Young woman running with a folder, representing graduates rushing into their first job offer
Image: Pepperer85/Shutterstock

Why graduates shouldn’t rush into their first role

1 Aug 2018

For new graduates looking for their first role, it can be easy to rush into the next step, but Hays’ Robby Vanuxem is here to tell you why patience is important.

Graduates Month

It’s not uncommon for graduates to feel impatient about entering the working world having left university or college. After three or more years of higher education and student debt, it’s understandable that so many are keen to begin earning their own way in the world.

However, research shows that a majority of graduates around the world regret accepting the first job that they’re offered. An eagerness to avoid any sort of gap on one’s CV has led to many graduates rashly accepting either the first or second job offer that comes their way.

While a keenness to enter the working world is admirable, rushing yourself into a role that simply isn’t suited to you is not.

In doing so, you’re guaranteeing that sooner or later, you’ll have to take a couple of steps back further down the line in order to enter the industry that’s correct for you; or worse, you’ll end up irrevocably stuck in a job that provides you with no job satisfaction.

With that in mind, here are a few things to consider before accepting your first job offer.

Employers need graduates

It takes just a few months for the aforementioned majority of graduates to realise that they are in the wrong job. However, an incredible 43pc admit to taking on the role because at the time they felt it was necessary to take any job available. This sentiment is irrational, as studies show that in many countries around the world, graduate employment is at an all-time high.

More graduates (also on higher salaries) are being seen in the UK than ever and 97pc of US graduates are able to locate a job suited to their expertise; while in China, many graduates are turning down top-paying graduate jobs in search of positions that prioritise the working environment and quality of life.

This is all evidence that there is an abundance of graduate positions out there. It’s just a case of knowing how to find these roles, how to apply for them and being patient.

Refine your job search process and be patient

The job search process can often be frustrating and exhausting. However, there are many ways to cope effectively with rejection – the key message is not to give up.

Some mistakes that you might be making in your job search include:

  • You are exaggerating the truth
  • You are applying for every role that you come across
  • You aren’t tailoring your applications
  • You look unprofessional on social media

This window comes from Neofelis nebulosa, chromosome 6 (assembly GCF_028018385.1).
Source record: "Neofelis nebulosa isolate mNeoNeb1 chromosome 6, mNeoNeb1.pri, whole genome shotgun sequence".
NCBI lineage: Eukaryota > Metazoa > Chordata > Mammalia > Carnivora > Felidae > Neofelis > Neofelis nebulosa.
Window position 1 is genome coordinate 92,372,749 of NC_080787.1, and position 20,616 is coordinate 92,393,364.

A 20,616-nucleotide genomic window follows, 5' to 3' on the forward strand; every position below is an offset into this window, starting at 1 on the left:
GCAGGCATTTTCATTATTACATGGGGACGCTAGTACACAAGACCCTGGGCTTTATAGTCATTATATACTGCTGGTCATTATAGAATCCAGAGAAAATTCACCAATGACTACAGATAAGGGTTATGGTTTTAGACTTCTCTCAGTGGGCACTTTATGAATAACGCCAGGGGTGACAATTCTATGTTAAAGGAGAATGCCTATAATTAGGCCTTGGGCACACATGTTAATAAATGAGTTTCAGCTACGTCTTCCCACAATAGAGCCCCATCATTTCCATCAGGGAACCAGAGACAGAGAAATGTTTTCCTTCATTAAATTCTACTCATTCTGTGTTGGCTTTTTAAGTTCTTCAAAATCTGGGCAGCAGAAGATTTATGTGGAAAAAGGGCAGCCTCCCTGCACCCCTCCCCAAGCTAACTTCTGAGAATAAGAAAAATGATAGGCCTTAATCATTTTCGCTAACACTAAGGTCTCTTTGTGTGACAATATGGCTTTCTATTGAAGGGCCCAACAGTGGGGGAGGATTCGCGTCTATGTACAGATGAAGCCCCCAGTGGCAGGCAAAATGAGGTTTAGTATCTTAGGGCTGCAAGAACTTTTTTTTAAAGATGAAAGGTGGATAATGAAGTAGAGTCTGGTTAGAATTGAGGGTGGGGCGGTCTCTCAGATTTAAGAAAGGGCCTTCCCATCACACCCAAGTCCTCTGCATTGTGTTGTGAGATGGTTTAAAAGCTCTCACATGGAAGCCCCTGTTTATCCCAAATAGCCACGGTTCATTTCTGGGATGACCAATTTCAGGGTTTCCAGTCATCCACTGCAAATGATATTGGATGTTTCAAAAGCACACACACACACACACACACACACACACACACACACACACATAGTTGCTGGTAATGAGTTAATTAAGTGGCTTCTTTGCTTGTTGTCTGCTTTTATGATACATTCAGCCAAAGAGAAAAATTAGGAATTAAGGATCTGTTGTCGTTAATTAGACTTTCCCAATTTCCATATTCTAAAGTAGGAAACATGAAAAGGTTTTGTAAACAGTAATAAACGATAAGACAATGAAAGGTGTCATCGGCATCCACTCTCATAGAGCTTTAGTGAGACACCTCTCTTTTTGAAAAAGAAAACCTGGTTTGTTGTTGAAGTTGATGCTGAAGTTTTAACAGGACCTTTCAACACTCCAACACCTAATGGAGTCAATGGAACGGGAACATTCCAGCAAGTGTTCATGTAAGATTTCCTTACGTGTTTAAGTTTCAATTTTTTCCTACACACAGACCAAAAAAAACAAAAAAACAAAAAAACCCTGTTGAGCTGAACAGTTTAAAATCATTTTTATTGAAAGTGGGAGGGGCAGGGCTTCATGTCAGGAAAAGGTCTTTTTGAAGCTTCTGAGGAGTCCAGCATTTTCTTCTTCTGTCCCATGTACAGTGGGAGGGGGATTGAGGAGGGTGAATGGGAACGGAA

• You weren’t persistent enough

Take a more measured, strategic approach to your job search. Rushing the process only leads to fatigue, which will provoke you into taking the next position you’re offered, whatever that might be.

Think five years ahead

A common tendency among graduates is to obsess over big-name brands. Don’t settle for a poor job offer just because it’s coming from a household brand name.

This is a large part of why so many graduates end up regretting their choice and leaving their first role after only a few months. Think about the broader picture and assess what size company might be appropriate to you.

It helps to have a fixed idea of your ambitions and goals. Reminding yourself of these goals often will help prevent you from deviating away from the required path. Save yourself time and energy by constructing a five-year plan.

  • Where do you want to be in five years?
  • How are you going to get there?
  • How are you going to know when you’ve arrived?

Having such a strategy and sound understanding of where you want to go in your career will help focus you in your job search. If you’ve properly assessed where you want to be, then you’ll be in a lot more certain a position when considering job offers, meaning that you’re unlikely to make a decision you’ll later regret.

Give yourself a chance

In stark contrast to the graduates who regret taking the first position they’re offered is the fact that only one in 20 regret attending university or college.

This proves that graduates don’t regret their chosen field of expertise, they regret not continuing their professional career in that field.

The information provided in this article articulates that you have a much better chance of making a livelihood in your preferred industry than you think. It’s just a case of knowing where and how to look, and having patience.

By Robby Vanuxem

Robby Vanuxem is the managing director of Hays Belgium.

A version of this article originally appeared on Hays’ Viewpoint blog.

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